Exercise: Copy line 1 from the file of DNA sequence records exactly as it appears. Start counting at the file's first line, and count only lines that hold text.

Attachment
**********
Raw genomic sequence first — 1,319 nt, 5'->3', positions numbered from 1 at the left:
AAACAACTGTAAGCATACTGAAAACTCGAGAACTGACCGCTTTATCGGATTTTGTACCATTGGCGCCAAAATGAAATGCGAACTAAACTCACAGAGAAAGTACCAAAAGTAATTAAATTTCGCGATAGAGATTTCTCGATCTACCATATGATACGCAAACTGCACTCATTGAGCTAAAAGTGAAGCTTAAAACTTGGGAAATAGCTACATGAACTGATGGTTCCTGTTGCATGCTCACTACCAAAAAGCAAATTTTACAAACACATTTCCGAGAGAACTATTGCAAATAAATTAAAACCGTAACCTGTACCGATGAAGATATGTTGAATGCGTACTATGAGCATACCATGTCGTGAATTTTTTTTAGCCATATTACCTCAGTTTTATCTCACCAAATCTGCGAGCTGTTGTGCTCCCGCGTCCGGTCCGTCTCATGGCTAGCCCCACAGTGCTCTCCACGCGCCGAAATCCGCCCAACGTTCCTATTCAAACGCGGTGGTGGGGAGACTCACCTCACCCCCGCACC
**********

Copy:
Raw genomic sequence first — 1,319 nt, 5'->3', positions numbered from 1 at the left: